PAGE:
The Hague Convention is designed to secure “international cooperation regarding the return of a child wrongfully taken by a parent from one country to another . . . .” (Mendoza v. Miranda (C.D. Cal. 2007) 525 F.Supp.2d 1182, 1189; see Mozes, supra, 239 F.3d at p. 1069; see also Abbott v. Abbott (2010) 560 U.S. 1 [176 L.Ed.2d 789].) Both the United States and Mexico are parties to the Convention. (Bardales v. Duarte (2010) 181 Cal.App.4th 1262, 1270, fn. 7.)
Under the Convention, a person claiming a child has been wrongfully removed or retained may file a petition in an appropriate court where the child is located requesting the child’s return. (42 U.S.C. § 11603(b); Bardales v. Duarte, supra, 181 Cal.App.4th at p. 1270.) State and federal courts have concurrent jurisdiction over actions arising under the Convention. (42 U.S.C. § 11603(a), (d); Chafin v. Chafin (2013) __ U.S. __ [185 L.Ed.2d 1, 8-9]. )
“The Hague Convention seeks to deter parents from abducting their children across national borders by limiting the main incentive for international abduction—the forum shopping of custody disputes. [Citation.] A court that receives a petition under the Hague Convention may not resolve the question of who, as between the parents, is best suited to have custody of the child. [Citation.] With a few narrow exceptions, the court must return the abducted child to its country of habitual residence so that the courts of that country can determine custody.” (Italics added; Cuellar v. Joyce (9th Cir. 2010) 596 F.3d 505, 508.)
The retention of a child is “wrongful” under Article 3 of the Convention where:
“a) it is in breach of rights of custody attributed to a person, an institution or any other body, either jointly or alone, under the law of the State in which the child was habitually resident immediately before the removal or retention; and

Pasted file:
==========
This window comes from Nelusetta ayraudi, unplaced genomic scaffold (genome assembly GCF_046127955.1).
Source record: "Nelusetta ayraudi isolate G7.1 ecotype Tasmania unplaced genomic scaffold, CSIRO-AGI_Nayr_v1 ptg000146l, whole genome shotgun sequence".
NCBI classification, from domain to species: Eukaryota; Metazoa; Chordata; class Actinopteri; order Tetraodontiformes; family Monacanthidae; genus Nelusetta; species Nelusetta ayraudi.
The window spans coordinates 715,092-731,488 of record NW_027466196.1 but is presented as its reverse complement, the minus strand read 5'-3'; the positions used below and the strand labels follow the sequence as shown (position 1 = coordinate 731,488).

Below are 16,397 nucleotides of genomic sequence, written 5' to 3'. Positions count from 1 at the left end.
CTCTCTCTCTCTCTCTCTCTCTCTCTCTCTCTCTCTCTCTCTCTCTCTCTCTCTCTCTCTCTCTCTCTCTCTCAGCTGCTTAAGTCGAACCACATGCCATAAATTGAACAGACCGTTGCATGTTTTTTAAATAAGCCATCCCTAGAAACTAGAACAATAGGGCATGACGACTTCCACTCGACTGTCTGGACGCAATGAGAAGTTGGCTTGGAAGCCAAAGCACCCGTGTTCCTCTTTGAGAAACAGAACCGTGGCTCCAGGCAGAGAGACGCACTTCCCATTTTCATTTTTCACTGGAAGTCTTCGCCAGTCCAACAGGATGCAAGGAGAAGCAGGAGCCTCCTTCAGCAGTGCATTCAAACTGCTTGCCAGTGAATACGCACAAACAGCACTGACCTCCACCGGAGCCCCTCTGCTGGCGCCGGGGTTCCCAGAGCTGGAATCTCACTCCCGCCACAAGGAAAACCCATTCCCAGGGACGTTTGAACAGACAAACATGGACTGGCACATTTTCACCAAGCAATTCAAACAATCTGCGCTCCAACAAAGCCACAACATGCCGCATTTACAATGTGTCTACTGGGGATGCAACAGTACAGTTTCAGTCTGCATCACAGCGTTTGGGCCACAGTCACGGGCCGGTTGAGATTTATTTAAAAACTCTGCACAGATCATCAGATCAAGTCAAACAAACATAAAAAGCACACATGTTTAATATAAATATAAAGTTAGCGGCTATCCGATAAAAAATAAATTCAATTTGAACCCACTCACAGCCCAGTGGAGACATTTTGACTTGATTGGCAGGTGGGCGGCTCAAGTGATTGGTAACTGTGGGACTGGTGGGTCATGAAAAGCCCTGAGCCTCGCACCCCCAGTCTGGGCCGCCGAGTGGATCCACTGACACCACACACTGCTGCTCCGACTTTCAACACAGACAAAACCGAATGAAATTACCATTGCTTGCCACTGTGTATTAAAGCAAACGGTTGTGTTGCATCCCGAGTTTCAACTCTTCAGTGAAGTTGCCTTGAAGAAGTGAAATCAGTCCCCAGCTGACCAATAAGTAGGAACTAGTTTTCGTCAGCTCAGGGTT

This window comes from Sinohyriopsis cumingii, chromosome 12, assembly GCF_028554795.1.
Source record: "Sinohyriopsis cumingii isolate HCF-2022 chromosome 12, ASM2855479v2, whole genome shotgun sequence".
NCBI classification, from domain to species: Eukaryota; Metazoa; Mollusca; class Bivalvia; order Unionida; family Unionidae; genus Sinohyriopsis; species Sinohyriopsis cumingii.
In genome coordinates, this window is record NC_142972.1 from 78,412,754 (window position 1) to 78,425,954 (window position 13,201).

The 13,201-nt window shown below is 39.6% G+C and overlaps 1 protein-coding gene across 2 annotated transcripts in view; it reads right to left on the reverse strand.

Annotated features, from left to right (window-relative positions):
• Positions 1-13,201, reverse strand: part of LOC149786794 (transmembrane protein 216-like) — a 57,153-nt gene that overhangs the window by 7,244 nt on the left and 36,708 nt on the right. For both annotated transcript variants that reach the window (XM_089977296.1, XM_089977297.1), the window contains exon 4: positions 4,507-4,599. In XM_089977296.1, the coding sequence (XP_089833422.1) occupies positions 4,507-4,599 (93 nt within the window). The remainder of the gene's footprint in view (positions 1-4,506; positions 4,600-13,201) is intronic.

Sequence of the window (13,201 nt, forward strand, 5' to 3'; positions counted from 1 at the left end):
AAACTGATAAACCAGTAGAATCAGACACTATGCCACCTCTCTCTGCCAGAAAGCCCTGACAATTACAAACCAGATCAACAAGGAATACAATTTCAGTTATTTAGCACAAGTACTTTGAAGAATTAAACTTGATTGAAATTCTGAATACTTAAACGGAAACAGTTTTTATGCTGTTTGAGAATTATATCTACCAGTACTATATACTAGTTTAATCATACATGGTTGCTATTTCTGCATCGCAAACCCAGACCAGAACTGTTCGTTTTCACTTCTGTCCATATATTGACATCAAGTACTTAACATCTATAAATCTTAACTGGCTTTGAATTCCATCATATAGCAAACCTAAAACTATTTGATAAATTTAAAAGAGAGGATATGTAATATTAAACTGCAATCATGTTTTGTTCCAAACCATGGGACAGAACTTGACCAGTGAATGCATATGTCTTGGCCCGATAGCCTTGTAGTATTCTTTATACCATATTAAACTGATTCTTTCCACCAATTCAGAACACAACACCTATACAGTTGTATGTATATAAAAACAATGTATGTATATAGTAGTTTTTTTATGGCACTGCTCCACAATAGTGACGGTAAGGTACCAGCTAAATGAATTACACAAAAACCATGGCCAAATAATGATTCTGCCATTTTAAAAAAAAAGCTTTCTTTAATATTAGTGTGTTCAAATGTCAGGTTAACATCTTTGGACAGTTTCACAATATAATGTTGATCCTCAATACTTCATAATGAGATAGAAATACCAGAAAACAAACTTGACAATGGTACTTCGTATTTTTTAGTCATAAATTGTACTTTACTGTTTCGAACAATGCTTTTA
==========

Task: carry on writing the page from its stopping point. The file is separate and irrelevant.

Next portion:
“b) at the time of removal or retention those rights were actually exercised, either-jointly or alone, or would have been so exercised but for the removal or retention.” (Mozes, supra, 239 F.3d at p. 1070.)
Title 42 United States Code section 11603, subdivision (e)(1) provides in pertinent part:
“A petitioner . . . shall establish by a preponderance of the evidence--
“(A) in the case of an action for the return of a child, that the child has been wrongfully removed or retained within the meaning of the Convention.”
Therefore, it is the petitioner’s burden to establish a “wrongful” removal or rentention by a preponderance of the evidence. (In re Marriage of Forrest and Eaddy (2006) 144 Cal.App.4th 1202, 1211.)
“Thus, in order to prevail on a claim under the Hague Convention a petitioner must show that (1) the child was habitually resident in one State and has been removed to or retained in a different State; (2) the removal or retention was in breach of the petitioner’s custody rights under the law of the State of habitual residence; and (3) the petitioner was exercising those rights at the time of the removal or retention.” (Gitter v. Gitter (2nd Cir. 2005) 396 F.3d 124, 130-131; accord, Mota v. Rivera Castillo (2nd Cir. 2012) 692 F.3d 108, 112; Friedrich v. Friedrich (6th Cir. 1993) 983 F.2d 1396, 1400.)
The Petition at Issue
Here, mother’s petition alleged she was entitled to the return of Leosandro because Leosandro’s habitual residence was in Mexico immediately before father removed Leosandro to the United States on February 2, 2012; mother had a right to custody of Leosandro under Mexican law; and mother was exercising her custodial rights at the time of the removal.
The trial court concluded that mother had failed to prove by a preponderance of the evidence that Mexico was Leosandro’s habitual residence. Specifically, the trial court ordered:
“a. the court finds that there have been varying versions of the events offered by the various witnesses as it relates to the removal of the child from Mexico.
“b. The court finds that Petitioner’s testimony was not credible.
“c. The court finds that the moving party, Petitioner has not met the burden of proof by a preponderance of the evidence and therefore the burden to prove habitual residence has not been met. Inasmuch as the burden has not been met, the court declines to make a finding or order as to the child’s country of habitual residence.”
Below these orders, the trial court wrote in longhand, “Court finds the moving party is required to prove by a preponderance of evidence that the child was removed or retained from the place of habitual residence. The moving party did not [meet] this burden.”
As earlier noted, mother contends that the court erred in not determining whether Mexico or the United States was the place of the child’s habitual residence and that the trial court was required to do so.